Year One

How does this happen? How does “Year One,” a movie with so much raw talent behind it, turn out so lousy? Look at the cast: Jack Black and Michael Cera are the stars, with supporting roles by David Cross, Paul Rudd, Kyle Gass, Oliver Platt, McLovin from “Superbad,” Hank Azaria, Bill Hader, and Paul Scheer. It was directed by Harold Ramis, who made “National Lampoon’s Vacation” and “Groundhog Day,” and written by Ramis and two writers from “The Office.” This should be one of the funniest films of the year. Instead, it’s one of the dullest.

Like Mel Brooks’ “History of the World Part I,” Ramis’ film takes an “anything goes” attitude, mixing Old Testament figures with pop-cultural views of ancient man, then stringing together a bunch of skits that sort of add up to a story. Black and Cera play themselves, basically, a lazy gasbag named Zed and a timid worrier named Oh, both hunter-gatherers in a small village. When Zed’s buffoonery gets them exiled, they embark on a road trip to see if the world really does end on the other side of the mountain.

It does not. Instead, Zed and Oh encounter Cain and Abel, played by Cross and Rudd, just before the notorious incident for which the brothers are famous. Their third brother, Seth (Gabriel Sunday), is there, too, but he’s a drooling moron who admits to having sex with sheep. Oh, and there’s sister Lilith (Eden Riegel), the world’s first lesbian, a predilection that completely baffles Zed.

Zed and Oh continue their travels, meeting Abraham (Azaria) and Isaac (Christopher Mintz-Plasse) before finding their way to Sodom, which they hear is a real party town. It’s also where the women from their village, Eema (Juno Temple) and Maya (June Diane Raphael), have been taken as slaves, and the lads want to rescue them.

The film starts off well enough. Cera and Black have a comfortable chemistry together, and their familiar personas are entertaining. They get plenty of mileage simply by applying their modern attitudes and speech patterns to their characters’ ancient situations. Cera’s Oh describes himself not as a hunter or gatherer but a maker: “I made this loincloth, these arrows, a shelf unit for my hut….” And Maya, the woman Zed has a crush on, explains why she likes him: “When my parents got killed by that pack of wild dogs, you really helped me see the funny side.”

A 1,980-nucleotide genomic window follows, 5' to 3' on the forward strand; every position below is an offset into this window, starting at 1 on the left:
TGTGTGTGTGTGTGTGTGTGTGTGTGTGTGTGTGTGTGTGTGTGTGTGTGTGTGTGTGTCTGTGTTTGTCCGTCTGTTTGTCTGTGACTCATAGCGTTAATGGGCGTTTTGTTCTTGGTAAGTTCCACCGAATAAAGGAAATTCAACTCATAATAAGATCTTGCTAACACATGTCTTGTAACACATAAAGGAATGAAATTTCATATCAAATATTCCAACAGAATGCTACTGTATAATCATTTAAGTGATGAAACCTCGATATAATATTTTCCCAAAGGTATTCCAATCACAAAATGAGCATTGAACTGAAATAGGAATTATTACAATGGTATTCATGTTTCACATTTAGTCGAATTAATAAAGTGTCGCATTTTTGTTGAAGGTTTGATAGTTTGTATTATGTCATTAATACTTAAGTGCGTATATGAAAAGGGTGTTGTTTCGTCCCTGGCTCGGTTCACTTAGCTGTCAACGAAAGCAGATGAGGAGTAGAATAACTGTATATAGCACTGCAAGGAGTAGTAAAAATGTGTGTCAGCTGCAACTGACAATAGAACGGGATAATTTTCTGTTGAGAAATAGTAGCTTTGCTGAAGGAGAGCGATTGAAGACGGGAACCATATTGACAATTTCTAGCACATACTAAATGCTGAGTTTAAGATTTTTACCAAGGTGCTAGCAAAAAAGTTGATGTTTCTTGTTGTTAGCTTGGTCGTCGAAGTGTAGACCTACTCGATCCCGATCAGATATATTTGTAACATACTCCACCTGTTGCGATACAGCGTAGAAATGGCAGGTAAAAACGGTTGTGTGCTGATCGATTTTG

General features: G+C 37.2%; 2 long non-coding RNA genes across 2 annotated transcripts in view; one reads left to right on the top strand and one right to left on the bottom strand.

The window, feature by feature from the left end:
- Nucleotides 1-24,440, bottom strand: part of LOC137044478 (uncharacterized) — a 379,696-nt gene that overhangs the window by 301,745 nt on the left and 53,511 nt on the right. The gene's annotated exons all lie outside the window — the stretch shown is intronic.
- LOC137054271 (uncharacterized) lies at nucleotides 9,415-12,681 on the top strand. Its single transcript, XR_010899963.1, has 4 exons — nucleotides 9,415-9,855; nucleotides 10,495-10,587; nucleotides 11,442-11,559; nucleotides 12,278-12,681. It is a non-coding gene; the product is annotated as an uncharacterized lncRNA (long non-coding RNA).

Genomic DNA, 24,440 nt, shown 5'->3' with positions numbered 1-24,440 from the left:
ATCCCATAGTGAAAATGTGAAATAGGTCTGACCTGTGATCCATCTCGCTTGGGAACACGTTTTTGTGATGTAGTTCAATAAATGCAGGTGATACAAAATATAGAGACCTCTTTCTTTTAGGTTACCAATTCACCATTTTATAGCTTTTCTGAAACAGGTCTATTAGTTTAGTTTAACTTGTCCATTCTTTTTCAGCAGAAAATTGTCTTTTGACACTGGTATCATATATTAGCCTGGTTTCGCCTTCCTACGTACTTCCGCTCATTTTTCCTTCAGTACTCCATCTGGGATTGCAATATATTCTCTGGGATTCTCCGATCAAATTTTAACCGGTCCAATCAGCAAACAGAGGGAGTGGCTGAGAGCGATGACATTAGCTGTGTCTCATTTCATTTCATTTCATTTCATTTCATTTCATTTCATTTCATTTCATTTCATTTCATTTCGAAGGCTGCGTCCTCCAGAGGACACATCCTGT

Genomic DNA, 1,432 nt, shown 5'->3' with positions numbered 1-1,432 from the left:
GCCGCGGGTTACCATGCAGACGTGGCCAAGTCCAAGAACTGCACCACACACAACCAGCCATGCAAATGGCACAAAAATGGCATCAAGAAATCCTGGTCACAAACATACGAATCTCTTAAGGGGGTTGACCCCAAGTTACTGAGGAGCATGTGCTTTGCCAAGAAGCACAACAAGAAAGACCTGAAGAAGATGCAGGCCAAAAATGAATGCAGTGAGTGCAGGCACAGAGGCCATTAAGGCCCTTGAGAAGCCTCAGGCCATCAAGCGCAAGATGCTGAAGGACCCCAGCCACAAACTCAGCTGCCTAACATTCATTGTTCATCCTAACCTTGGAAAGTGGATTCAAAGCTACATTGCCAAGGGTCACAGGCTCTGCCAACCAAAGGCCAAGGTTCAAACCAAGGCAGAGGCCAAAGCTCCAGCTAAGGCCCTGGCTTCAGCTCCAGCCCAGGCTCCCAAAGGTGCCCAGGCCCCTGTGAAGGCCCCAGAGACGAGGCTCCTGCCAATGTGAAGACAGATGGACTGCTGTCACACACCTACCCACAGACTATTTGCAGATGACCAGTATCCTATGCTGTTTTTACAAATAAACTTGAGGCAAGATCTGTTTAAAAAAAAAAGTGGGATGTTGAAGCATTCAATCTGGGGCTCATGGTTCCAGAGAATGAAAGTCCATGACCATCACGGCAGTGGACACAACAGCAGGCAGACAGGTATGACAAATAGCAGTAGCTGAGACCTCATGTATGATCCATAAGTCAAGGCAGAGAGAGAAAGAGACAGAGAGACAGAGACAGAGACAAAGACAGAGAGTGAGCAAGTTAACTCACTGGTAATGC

But the first sign of trouble comes soon, in a scene where a large snake wraps itself around Oh as Zed watches. Oh panics as the snake coils around his neck. And then … the scene ends. We cut to later that night, with Zed and Oh sitting at the campfire. The snake is not mentioned. Oh has no injuries. What happened? How did Oh get away? The scene appeared to be working toward a joke, a punch line, a payoff of some kind, and then nothing happened. Was it just a goofy throwaway thing, one of those spoof-movie bits where characters are injured for the sake of a joke and then back to normal in the next scene? OK — but the snake bit wasn’t funny. It didn’t even seem like it was TRYING to be funny. Why is the scene in the movie? What was cut from it that would have made it make sense, and why was it cut?

I return to my original question: How does this happen?

The second sign that the film is in serious trouble is when Paul Rudd and David Cross appear as Abel and Cain. These men are funny. The premise of two bickering brothers, one rebellious and one sanctimonious, is funny. Yet the scene is not funny. It’s thunderingly unfunny. What kind of devil magic do you have to employ to make David Cross and Paul Rudd as Cain and Abel NOT FUNNY?

Everything is downhill from there. As the film ambles from one plot point to the next (leaving too much sloppy evidence of excised subplots in its wake), you’re lucky to find the occasional chuckle amidst all the desperate clowning. Oliver Platt scores now and then as an outrageously fey royal priest who takes a liking to Oh, and it’s hard not to smile at Abraham’s introduction to “the Hebrews, a righteous people, but not very good at sports.” (Mel Brooks would be proud of that joke.) And given the film’s fondness for obvious, lazy jokes, I’m impressed by its restraint when it comes to Sodom-related humor.

But then there’s Zed eating poop, and Oh urinating on himself, and both of them vomiting, and Seth farting. Is that all you got, Ramis and friends? Bodily functions? If you can’t take this premise and these actors and come up with anything funnier than Jack Black eating poop, then you have no business making comedies.

D+ (1 hr., 40 min.; PG-13, a lot of vulgarity, profanity, and sexual innuendo, some gross humor, comic violence.)